The signs of joint pain in dogs are often difficult to recognize. Dogs instinctively hide pain to avoid appearing weak to the pack or predators. Some joint pain is easy to detect, especially when the dog begins to have trouble standing up, jumping, or walking up stairs. Whining when moving a joint, flinching away from being touched, and limping are also signs of joint pain in dogs.
Behaviors like shivering, panting, and restless pacing are often indicators of joint pain in a dog. A dog may also refuse to eat, play, or be touched and can sometimes become irritable and prone to snapping. Reluctance to go for a walk, jump into a car, or climb stairs can also be a symptom of possible joint pain.
Arthritis is a common cause of joint pain in dogs. Damage to the cartilage and bones of the joints may occur from injury or the aging process. There may be no signs in the early stages of arthritis, but as the condition worsens, the dog may appear stiff and sore at first, then livelier after limited exercise. In later stages, the back legs may be the most affected, causing the dog increasing discomfort when getting up and down from the floor.
Certain breeds are more susceptible to joint pain than others, especially the larger breeds. Golden retrievers tend to have a high incidence of hip dysplasia. This condition is a result of malformation of the hip socket and can lead to cartilage decay and the formation of bone spurs. The degeneration of supporting tissue and lubricating fluids typically causes pain, while the formation of bone spurs reduces the dog’s range of motion.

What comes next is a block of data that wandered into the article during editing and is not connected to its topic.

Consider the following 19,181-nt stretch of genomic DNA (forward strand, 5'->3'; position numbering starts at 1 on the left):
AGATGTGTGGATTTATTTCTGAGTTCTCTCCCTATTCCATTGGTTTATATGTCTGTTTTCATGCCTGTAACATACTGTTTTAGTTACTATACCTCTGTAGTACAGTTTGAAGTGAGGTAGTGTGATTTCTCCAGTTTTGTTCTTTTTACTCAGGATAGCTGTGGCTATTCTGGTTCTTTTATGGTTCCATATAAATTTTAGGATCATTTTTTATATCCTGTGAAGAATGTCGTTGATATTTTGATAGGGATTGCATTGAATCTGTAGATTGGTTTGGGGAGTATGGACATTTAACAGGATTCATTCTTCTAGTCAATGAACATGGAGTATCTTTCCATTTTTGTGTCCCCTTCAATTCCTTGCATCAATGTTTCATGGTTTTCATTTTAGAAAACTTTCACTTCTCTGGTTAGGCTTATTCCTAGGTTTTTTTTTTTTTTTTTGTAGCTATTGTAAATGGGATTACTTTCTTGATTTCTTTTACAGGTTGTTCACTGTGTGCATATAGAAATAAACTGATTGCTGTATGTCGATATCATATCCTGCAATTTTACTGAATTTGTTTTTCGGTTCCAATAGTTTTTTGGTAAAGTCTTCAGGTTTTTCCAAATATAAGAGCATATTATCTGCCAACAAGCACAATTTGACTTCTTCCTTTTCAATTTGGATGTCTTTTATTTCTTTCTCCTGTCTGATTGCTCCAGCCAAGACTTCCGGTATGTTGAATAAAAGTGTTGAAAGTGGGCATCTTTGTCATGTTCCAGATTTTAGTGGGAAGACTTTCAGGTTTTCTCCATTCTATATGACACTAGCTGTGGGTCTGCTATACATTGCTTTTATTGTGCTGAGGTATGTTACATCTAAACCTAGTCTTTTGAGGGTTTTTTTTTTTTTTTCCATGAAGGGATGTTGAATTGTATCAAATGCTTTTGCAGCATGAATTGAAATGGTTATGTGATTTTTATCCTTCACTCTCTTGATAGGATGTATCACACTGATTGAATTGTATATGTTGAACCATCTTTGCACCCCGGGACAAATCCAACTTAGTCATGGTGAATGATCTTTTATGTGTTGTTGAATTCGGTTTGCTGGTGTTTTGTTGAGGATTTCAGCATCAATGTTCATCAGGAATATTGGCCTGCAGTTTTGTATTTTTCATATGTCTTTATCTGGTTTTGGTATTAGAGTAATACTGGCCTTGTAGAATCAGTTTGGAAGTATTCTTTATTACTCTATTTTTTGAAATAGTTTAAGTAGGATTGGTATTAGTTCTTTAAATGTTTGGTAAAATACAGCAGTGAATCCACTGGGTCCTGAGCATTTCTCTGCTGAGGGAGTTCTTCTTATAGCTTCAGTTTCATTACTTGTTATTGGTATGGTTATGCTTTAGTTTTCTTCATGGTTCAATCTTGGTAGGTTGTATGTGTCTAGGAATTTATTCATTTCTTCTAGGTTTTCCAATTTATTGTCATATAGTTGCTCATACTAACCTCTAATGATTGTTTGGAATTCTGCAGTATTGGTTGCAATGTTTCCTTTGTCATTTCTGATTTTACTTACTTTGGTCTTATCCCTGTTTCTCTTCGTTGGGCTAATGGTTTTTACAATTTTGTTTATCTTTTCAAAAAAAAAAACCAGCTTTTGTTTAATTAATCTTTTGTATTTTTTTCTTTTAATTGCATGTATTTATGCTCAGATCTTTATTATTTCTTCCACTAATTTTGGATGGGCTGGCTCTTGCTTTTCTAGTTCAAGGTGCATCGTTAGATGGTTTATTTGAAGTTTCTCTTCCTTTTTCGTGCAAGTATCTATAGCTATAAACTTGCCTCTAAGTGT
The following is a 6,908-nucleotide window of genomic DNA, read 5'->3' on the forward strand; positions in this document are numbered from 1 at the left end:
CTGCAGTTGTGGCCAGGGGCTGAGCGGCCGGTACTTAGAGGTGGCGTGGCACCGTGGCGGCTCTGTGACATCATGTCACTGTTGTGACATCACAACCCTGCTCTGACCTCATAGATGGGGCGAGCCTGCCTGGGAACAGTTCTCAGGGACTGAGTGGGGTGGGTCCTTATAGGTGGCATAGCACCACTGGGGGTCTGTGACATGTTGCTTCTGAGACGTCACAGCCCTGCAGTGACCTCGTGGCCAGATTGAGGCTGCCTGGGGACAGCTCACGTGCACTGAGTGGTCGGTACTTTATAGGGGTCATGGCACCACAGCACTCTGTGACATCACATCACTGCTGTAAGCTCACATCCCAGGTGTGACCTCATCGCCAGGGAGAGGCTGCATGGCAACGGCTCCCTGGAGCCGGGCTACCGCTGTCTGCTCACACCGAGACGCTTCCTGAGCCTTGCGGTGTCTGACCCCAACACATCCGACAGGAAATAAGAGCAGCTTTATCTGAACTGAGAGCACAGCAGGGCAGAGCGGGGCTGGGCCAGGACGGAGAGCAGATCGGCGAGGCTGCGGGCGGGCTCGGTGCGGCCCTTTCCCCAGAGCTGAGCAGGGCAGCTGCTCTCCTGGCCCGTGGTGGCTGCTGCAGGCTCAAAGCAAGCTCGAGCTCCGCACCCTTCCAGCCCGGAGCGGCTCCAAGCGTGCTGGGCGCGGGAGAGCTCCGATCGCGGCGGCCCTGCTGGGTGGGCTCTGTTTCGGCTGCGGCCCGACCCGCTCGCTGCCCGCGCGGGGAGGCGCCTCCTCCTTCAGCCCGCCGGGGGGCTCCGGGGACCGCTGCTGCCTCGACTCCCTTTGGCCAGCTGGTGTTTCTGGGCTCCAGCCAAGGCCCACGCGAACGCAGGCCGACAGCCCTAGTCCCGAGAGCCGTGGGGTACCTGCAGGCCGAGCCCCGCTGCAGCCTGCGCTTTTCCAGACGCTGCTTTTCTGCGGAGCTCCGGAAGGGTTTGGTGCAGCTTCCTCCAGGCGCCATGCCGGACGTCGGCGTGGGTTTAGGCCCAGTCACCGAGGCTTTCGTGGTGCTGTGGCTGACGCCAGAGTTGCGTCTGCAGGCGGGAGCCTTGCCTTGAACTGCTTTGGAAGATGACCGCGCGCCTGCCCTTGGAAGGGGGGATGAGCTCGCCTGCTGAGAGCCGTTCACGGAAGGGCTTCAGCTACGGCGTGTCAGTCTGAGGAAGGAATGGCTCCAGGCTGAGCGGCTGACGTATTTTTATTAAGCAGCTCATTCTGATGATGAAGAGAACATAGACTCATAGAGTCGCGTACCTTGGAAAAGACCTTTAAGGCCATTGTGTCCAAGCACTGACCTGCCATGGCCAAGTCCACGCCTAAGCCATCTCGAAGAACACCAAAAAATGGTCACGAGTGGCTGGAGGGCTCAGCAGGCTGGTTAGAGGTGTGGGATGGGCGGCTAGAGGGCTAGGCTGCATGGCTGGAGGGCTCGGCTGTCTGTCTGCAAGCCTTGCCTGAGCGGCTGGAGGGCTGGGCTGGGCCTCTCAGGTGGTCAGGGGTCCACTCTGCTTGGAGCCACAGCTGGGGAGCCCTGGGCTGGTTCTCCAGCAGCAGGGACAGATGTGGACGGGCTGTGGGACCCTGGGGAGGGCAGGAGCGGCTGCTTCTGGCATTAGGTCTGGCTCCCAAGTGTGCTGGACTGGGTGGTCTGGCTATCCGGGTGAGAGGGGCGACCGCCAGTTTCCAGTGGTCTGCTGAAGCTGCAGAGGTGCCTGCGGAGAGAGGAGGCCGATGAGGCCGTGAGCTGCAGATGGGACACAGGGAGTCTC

Some smaller breeds are also prone to joint problems. Chihuahuas sometimes develop a luxating patella, a condition where the kneecap slips out of place, making the dog lame. Dachshunds, and other dogs with disproportionately long spines, sometimes develop intervertebral disc disease, or IDD. In IDD, the discs of the spine gradually degenerate, causing increasing pressure on the spinal cord. Signs of IDD include weakness of the back legs, a stumbling gait, or a hunched spine. This condition usually leads to paralysis.
Treatment for joint pain in dogs depends on the cause of the pain. Since obesity and inactivity can lead to joint problems, weight loss and an exercise program may be the first step in a treatment protocol. If joint pain is due to arthritis or rheumatism, anti-inflammatory drugs may be prescribed. If pain or immobility is caused by genetic defects, such as hip dysplasia or intervertebral disc disease, surgery may sometimes help. More often, palliative treatment is provided to make the dog as comfortable as possible.